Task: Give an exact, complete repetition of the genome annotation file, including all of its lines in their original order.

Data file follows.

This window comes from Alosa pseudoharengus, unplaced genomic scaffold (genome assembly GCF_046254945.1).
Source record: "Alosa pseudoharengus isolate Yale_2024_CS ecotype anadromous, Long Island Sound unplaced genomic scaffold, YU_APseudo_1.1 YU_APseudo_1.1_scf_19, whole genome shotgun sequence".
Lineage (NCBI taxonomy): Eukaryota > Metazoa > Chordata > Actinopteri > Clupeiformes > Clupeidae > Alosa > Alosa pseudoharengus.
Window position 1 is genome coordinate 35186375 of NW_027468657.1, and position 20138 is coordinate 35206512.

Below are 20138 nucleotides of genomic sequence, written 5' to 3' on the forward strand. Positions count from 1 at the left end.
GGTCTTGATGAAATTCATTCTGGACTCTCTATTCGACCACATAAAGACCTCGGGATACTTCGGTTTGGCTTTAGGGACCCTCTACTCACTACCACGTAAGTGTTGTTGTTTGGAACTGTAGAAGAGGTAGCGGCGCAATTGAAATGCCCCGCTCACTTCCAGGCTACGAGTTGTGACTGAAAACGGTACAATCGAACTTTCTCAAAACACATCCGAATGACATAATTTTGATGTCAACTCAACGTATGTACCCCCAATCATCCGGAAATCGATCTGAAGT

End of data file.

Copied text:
This window comes from Alosa pseudoharengus, unplaced genomic scaffold (genome assembly GCF_046254945.1).
Source record: "Alosa pseudoharengus isolate Yale_2024_CS ecotype anadromous, Long Island Sound unplaced genomic scaffold, YU_APseudo_1.1 YU_APseudo_1.1_scf_19, whole genome shotgun sequence".
Lineage (NCBI taxonomy): Eukaryota > Metazoa > Chordata > Actinopteri > Clupeiformes > Clupeidae > Alosa > Alosa pseudoharengus.
Window position 1 is genome coordinate 35186375 of NW_027468657.1, and position 20138 is coordinate 35206512.

Below are 20138 nucleotides of genomic sequence, written 5' to 3' on the forward strand. Positions count from 1 at the left end.
GGTCTTGATGAAATTCATTCTGGACTCTCTATTCGACCACATAAAGACCTCGGGATACTTCGGTTTGGCTTTAGGGACCCTCTACTCACTACCACGTAAGTGTTGTTGTTTGGAACTGTAGAAGAGGTAGCGGCGCAATTGAAATGCCCCGCTCACTTCCAGGCTACGAGTTGTGACTGAAAACGGTACAATCGAACTTTCTCAAAACACATCCGAATGACATAATTTTGATGTCAACTCAACGTATGTACCCCCAATCATCCGGAAATCGATCTGAAGT